Royal Canadian Mounted Police officers prepare to take a person into custody at a gas station in Enfield, Nova Scotia on Sunday April 19, 2020. A suspect in an active shooter investigation is in custody in Nova Scotia, with police saying several people were harmed before a man wearing police clothing was arrested. Gabriel Wortman was arrested by the RCMP at the Irving Big Stop in Enfield, N.S., about 35 km from downtown Halifax. (Tim Krochak/The Canadian Press via AP)
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Campbell said at about 6:30am, Wortman's girlfriend emerged from hiding in the woods, called 911 and gave police detailed information about the suspect including that he was driving a mock police car and was in police uniform.

More than an hour later, police started receiving 911 calls more than 35 miles away. Campbell said the suspect killed three people he knew and set their house on fire.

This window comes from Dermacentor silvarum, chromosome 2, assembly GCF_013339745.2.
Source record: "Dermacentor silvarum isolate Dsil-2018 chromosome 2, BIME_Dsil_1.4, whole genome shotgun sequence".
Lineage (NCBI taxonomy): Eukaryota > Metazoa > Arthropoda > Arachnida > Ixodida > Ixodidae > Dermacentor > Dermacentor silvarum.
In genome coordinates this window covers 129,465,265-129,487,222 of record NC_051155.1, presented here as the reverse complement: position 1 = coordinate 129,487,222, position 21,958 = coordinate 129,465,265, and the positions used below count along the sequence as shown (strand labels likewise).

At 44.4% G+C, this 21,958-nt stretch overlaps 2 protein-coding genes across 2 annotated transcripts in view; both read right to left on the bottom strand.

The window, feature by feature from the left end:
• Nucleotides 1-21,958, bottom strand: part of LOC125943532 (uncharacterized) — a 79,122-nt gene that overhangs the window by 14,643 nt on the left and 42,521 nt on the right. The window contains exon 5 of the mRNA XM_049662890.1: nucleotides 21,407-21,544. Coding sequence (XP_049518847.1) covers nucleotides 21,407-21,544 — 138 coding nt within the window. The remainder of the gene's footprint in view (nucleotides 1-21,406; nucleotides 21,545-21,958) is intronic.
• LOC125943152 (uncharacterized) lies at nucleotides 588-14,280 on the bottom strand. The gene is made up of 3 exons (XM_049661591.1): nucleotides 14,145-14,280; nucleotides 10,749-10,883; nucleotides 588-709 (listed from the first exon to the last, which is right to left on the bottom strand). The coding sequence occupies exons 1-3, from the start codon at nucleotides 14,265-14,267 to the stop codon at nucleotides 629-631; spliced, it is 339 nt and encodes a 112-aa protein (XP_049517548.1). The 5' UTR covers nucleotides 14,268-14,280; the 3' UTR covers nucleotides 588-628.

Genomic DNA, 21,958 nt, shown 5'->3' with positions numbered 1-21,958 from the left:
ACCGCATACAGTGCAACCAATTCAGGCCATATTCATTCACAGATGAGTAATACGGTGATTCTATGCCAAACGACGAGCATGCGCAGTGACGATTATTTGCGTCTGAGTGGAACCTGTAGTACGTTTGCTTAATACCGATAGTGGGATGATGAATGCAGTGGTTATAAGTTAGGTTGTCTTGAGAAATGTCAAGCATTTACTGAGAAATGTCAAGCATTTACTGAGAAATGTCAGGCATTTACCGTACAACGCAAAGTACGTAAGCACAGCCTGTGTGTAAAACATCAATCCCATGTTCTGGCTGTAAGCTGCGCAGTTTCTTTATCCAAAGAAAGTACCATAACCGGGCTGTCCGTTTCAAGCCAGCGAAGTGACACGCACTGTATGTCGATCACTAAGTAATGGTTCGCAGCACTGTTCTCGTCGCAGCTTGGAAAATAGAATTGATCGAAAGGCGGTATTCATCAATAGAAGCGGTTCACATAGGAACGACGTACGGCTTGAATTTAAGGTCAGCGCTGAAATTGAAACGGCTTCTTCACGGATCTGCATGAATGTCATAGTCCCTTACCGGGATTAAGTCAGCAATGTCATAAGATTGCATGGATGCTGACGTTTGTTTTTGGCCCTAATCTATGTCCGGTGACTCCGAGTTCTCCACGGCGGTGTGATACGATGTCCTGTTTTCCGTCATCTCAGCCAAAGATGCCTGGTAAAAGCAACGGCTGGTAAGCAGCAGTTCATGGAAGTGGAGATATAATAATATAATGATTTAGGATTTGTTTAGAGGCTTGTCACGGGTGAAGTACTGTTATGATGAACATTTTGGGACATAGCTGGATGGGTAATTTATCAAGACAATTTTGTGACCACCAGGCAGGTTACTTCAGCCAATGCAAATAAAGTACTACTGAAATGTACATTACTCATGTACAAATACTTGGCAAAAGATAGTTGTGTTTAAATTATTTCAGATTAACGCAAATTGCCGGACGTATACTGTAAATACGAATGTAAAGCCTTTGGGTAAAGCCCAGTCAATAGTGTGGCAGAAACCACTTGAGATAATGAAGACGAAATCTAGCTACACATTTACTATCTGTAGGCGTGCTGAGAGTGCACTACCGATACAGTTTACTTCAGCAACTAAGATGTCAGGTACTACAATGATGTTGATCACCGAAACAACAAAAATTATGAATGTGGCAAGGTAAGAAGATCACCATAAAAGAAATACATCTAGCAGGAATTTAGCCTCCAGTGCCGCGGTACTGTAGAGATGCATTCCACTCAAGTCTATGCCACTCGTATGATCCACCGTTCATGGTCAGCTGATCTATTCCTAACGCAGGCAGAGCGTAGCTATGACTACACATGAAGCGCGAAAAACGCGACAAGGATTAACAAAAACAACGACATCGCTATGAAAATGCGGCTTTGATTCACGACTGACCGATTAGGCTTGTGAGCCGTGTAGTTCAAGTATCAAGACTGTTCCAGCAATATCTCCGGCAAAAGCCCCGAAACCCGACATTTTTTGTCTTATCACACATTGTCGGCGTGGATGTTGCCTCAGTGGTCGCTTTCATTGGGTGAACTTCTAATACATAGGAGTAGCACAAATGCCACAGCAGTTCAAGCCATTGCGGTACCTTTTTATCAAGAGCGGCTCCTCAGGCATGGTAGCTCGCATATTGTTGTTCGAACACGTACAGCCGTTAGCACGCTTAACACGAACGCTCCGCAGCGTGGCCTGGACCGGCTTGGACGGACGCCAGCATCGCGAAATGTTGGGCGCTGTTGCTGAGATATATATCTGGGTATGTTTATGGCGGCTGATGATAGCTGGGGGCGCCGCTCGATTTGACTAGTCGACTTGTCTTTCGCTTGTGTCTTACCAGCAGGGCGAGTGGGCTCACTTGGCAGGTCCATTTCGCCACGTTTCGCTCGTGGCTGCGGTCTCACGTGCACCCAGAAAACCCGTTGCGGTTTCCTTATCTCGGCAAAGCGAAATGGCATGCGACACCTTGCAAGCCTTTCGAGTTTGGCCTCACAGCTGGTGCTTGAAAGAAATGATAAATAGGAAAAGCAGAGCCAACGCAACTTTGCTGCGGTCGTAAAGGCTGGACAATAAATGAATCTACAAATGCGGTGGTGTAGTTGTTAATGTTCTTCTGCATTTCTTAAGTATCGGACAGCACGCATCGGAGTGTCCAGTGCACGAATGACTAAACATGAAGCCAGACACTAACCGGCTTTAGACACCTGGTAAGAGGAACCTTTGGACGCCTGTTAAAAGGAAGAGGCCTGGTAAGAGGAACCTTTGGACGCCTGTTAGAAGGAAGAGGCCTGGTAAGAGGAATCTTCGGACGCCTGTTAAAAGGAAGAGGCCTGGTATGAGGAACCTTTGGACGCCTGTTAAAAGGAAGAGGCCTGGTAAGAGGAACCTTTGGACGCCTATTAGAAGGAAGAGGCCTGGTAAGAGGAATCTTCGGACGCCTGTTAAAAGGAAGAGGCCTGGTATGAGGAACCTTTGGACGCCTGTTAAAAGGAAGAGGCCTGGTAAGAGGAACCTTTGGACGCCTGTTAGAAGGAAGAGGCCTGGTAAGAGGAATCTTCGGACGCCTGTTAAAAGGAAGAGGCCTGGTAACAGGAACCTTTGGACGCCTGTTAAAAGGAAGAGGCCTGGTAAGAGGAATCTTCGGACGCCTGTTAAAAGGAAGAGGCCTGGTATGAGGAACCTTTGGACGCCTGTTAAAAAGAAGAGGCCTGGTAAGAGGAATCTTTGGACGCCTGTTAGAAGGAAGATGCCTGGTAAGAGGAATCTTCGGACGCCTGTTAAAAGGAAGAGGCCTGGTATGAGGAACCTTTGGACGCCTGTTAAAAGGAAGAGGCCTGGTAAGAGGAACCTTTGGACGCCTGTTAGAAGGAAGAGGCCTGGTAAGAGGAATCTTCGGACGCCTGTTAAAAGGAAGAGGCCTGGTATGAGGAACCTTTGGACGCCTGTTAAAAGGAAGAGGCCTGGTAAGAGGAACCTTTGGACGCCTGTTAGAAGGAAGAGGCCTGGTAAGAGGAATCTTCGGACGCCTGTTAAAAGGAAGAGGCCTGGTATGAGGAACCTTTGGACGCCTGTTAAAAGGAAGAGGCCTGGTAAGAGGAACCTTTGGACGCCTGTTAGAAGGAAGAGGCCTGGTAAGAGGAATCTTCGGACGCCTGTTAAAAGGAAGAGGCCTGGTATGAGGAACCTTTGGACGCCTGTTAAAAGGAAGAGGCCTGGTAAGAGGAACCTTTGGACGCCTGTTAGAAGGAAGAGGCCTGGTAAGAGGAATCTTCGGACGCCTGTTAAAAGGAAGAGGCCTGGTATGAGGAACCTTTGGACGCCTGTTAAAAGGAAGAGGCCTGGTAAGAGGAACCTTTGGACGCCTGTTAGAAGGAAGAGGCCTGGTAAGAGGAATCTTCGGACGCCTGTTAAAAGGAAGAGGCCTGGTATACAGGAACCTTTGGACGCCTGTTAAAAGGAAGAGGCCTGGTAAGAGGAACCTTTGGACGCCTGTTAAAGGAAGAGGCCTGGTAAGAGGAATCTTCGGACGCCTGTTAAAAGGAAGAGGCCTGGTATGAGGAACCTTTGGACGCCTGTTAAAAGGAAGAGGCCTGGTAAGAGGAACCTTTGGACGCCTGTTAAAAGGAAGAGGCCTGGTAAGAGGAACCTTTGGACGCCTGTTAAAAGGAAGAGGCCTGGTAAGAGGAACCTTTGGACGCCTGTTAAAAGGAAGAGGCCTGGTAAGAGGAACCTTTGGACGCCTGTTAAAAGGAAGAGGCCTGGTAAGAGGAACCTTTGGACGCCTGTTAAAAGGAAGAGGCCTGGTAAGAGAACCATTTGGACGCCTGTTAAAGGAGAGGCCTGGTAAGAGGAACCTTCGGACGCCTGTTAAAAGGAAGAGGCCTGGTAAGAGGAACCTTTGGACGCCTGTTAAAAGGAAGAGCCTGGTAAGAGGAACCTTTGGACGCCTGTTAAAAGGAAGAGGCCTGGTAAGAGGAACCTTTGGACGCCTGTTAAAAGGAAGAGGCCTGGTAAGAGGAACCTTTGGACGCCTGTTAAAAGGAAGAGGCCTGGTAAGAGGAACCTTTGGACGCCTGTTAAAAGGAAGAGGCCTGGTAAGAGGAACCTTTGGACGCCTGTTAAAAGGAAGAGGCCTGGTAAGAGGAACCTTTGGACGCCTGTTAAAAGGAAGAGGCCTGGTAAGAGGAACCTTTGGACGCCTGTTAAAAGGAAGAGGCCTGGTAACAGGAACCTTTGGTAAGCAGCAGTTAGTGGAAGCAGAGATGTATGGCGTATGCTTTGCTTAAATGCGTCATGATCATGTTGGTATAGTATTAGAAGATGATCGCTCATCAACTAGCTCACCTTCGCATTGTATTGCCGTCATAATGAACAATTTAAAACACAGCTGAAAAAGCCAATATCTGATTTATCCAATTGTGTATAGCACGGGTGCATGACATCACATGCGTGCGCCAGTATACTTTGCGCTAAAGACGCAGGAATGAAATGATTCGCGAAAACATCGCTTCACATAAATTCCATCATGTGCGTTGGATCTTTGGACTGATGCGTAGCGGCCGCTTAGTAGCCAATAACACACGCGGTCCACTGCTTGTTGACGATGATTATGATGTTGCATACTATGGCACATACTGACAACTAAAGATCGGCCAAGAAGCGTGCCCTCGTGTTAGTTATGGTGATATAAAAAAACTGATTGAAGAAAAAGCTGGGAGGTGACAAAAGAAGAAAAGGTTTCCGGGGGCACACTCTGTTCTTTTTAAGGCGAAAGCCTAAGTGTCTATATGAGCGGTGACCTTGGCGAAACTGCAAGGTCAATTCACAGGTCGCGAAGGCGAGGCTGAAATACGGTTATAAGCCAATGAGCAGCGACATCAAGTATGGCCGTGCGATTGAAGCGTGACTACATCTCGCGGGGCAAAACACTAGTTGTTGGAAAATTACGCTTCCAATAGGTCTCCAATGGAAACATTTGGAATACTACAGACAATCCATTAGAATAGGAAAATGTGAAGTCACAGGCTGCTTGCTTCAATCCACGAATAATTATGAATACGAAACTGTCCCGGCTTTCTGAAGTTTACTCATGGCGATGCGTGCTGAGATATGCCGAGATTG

He also shot a woman on the street and pulled cars over and shot and killed people, Campbell said.

He later shot and injured a male police officer in his car. The officer managed to escape and survived. Campbell then said there was a collision between a female officer's police car and the gunman's mock police car. He shot and killed the officer and took her gun. Campbell said he then killed a passerby and took their SUV.

He then drove to a house and killed a woman he knew before removing his police uniform and stealing her car. He then drove to get gas and was shot by a police officer who happened to be at the gas station refueling.

The suspect was shot to death at 11:26 on Sunday morning, about 13 hours after the attacks began.

"There seems to be a trail of individuals who had problems with Mr. Wortman," Campbell said.